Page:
State revenues to reach $50B but new fees or taxes loom

The state has never had so much money to spend on government. Inslee says it is still not enough.

Fifty billion dollars.

It will soon be the subject of many conversations in hallways, hearing rooms and other Capitol hangouts as it is the amount of revenue Washington’s revved-up economy is expected to produce for use in the next state budget.

And $50 billion is a milestone figure.

No governor or Legislature has ever had that much money to spend on government services and programs.

To put in perspective, when I moved to Washington in early 2004, the economic forecast called for $22.9 billion in tax collections in the entire two-year budget cycle.

Now, the economy is already generating more than that every fiscal year.

As things stand now, Democratic Gov. Jay Inslee and the Democrat-led majorities in the House and Senate will have $50 billion to parse out in the 2019-21 budget they must adopt next year. That’s without touching the state’s $1.63 billion in cash reserves or $1.6 billion rainy day fund.

But — and you knew this was coming — they say it’s not enough.

The price of maintaining the same level of government-funded services is going up as the state’s population grows. And a few bills, like those tied to education funding and the McCleary case, are still getting paid off.

Already this year Inslee and Democratic leaders are openly expressing a desire to find new streams of revenue because there is more to cover than simply what in Olympia speak are known as the “carryforward” and “maintenance” level expenses of government.

For example, a few agencies need a bailout for unexpected debts.

Like the state Public Disclosure Commission. Its lawyer, the Office of the Attorney General, is churning up huge bills in pursuit of alleged scofflaws of Washington’s campaign finance laws like Tim Eyman of Mukilteo.

And the Washington State Patrol has racked up a few hundred thousand dollars in overtime and other expenses safeguarding Inslee as he bounded around the country campaigning for gubernatorial candidates and, maybe, laying the groundwork for his own 2020 bid for president.

Those bills are too small to not be paid.

What’s really going to drive the debate in Olympia are items with large price tags.

For example, Inslee’s staff negotiated new collective bargaining agreements with a slew of unions. If funded, most state employees will get raises of at least 6 percent in the next two years. The cost is $1.9 billion.

Mental and behavioral health services is another big ticket. A settlement in the Trueblood case requires the state to speed up evaluation of the mental competency of people accused of crimes and get them into treatment faster.

That won’t be cheap. The Department of Social and Health Services is looking for roughly $330 million in this biennium as a down payment on tearing down and rebuilding Western State Hospital, one of two state psychiatric hospitals. The cost of that alone could reach $800 million.

And demands will be made for more dollars to reduce homelessness, combat opioid addiction, improve forest management and protect orcas.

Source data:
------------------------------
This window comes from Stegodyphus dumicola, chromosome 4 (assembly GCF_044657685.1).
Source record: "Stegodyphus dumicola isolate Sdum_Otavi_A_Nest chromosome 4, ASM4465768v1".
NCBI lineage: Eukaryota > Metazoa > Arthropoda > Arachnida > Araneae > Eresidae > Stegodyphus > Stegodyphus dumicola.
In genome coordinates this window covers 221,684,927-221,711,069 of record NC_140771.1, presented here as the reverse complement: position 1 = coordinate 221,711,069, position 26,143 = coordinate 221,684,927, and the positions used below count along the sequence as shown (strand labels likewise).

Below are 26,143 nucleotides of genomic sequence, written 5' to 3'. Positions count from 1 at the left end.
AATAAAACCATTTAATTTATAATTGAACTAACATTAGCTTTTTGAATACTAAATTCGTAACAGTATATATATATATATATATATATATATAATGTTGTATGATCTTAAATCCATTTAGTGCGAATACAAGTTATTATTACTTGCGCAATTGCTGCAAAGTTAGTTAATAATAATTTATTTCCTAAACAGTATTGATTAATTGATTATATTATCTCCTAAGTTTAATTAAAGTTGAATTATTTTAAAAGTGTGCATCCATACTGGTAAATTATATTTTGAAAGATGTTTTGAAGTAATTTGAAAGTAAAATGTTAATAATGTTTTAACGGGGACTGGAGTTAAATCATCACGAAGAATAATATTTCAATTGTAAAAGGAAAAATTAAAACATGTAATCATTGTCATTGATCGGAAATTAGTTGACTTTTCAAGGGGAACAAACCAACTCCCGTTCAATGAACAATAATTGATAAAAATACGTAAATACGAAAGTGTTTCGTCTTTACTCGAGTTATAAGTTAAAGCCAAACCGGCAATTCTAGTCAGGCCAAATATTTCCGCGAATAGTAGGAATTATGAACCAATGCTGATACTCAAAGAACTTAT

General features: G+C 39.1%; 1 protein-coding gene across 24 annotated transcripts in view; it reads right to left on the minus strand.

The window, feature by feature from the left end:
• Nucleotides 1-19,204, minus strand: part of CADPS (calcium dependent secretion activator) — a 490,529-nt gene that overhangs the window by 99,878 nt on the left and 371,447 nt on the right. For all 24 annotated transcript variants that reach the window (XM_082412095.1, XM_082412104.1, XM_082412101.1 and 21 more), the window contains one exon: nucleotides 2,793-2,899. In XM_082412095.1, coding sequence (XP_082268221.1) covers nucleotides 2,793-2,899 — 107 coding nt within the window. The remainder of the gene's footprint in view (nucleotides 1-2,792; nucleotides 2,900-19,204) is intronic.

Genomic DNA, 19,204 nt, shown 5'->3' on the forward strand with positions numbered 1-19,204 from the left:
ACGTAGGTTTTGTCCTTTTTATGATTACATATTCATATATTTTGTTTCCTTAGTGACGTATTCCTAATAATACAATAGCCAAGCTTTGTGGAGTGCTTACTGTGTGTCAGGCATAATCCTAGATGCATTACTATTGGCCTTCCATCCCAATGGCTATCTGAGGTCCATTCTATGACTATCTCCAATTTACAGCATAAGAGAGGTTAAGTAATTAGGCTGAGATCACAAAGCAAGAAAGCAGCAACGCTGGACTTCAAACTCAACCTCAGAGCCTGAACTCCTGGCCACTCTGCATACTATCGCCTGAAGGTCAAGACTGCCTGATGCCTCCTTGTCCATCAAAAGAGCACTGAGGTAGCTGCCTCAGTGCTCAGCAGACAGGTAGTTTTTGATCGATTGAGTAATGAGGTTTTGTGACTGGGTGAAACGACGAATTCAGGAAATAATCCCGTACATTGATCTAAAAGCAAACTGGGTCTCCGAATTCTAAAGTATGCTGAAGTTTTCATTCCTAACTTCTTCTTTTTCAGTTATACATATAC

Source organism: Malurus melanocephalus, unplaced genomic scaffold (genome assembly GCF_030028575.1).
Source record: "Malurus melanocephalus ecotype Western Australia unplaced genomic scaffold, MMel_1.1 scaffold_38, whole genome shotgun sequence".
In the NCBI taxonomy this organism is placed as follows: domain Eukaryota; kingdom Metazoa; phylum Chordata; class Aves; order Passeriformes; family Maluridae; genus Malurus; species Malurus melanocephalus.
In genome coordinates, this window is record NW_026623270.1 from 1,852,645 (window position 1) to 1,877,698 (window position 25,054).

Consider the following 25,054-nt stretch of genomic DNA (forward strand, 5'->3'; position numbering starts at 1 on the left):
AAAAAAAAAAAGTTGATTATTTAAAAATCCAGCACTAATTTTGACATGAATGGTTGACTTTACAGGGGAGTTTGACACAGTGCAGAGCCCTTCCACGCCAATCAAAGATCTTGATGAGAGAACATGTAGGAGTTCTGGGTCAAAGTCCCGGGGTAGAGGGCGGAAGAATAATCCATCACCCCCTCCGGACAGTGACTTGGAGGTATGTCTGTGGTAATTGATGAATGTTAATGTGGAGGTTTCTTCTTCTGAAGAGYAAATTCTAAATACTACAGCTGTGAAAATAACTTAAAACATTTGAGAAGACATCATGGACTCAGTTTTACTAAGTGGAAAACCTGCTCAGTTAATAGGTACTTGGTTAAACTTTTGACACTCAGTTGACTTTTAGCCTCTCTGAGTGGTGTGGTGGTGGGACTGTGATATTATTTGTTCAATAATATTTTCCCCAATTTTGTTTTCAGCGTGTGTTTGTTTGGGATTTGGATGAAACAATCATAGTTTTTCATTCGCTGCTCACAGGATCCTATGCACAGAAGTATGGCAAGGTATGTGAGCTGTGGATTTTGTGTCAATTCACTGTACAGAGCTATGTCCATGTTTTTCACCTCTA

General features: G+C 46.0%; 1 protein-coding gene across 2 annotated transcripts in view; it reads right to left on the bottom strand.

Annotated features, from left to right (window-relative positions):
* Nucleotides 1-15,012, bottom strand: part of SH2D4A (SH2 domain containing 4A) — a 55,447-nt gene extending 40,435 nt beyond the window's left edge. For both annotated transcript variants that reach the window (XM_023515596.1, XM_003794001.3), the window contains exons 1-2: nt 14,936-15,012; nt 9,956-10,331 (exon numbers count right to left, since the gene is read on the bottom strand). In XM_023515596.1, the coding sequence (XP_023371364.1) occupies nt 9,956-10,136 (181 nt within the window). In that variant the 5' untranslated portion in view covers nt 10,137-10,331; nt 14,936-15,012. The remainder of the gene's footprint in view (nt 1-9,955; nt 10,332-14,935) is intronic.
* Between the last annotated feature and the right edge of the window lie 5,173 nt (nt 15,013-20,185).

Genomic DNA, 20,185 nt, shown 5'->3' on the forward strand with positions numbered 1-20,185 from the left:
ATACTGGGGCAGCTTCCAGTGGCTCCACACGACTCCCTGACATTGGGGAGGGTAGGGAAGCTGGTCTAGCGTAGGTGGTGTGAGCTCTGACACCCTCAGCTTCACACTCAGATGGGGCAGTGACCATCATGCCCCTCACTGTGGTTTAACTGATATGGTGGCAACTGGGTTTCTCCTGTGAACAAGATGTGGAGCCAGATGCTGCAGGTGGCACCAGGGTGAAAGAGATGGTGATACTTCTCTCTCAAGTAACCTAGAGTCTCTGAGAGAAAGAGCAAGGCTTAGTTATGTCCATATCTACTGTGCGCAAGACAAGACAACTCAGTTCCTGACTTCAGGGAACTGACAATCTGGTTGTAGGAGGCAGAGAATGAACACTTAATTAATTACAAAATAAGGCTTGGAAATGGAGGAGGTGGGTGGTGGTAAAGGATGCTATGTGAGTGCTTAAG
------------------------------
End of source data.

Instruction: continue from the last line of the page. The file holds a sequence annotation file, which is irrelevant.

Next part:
Inslee’s approach to making ends meet will be revealed in December when he proposes a budget for the two-year period that starts July 1, 2019. Lawmakers will consider his recommendations in the course of drafting their own spending plan in the 105-day legislative session beginning in January.

When Inslee met with The Daily Herald’s editorial board in October, he would not say what he’s contemplating. He said it’s a challenge and lawmakers are “going to have to look for money from other sources” because he won’t let them cut core government services.

While $50 billion is going to be talked about a lot very soon.

So, too, is how it’s not enough.

Jerry Cornfield: 360-352-8623; jcornfield@herald net.com. Twitter: @dospueblos

More in Opinion

Preparing for safety: Making EvergreenHealth even more earthquake ready

In the event of a large-scale earthquake, EvergreenHealth is prepared to provide critical emergency health care services to those in the community and beyond.

A short changed public | Letter

Representing Washington Physicians for Social Responsibility, I was one of dozens of… Continue reading

Food diversity in local grocery stores | Letter

Our ever-growing community is becoming more and more diverse with each passing… Continue reading

Raising the village: Accomplices wanted | Windows and Mirrors

The conversation around race on the Eastside continues.

Are sheriffs above the law?

Washington voters have spoken on I-1639. Sheriffs need to set the stage to follow their oath of office - and enforce the law.

Vote NO on EvergreenHealth’s $345 million bond | Letter

Taxes are already too high. Including interest, the proposed $345 million bond… Continue reading

Young people are the future | Letter

How exciting to see students helping to educate each other about not… Continue reading

Libraries are places of connection and community pride

KCLS has connected communities for more than 75 years.

Committed to transparency | Guest editorial

What does it mean when a city council holds executive sessions?

Sound Publishing’s seven Eastside newspapers are Bellevue Reporter, Kirkland Reporter, Mercer Island Reporter, Redmond Reporter, Bothell-Kenmore Reporter, Issaquah Reporter and Snoqualmie Valley Record.
Sound Publishing’s Eastside newspapers are moving to new home in Kirkland

New advertising director joins Eastside news team

In lieu of a perfect world | Windows and Mirrors

Violence in the world will happen but we shouldn’t just resign ourselves to it.

Resetting state view on helping those with substance abuse

In opioid epidemic, lawmaker wants recovery to be on the same pedestal as treatment and prevention.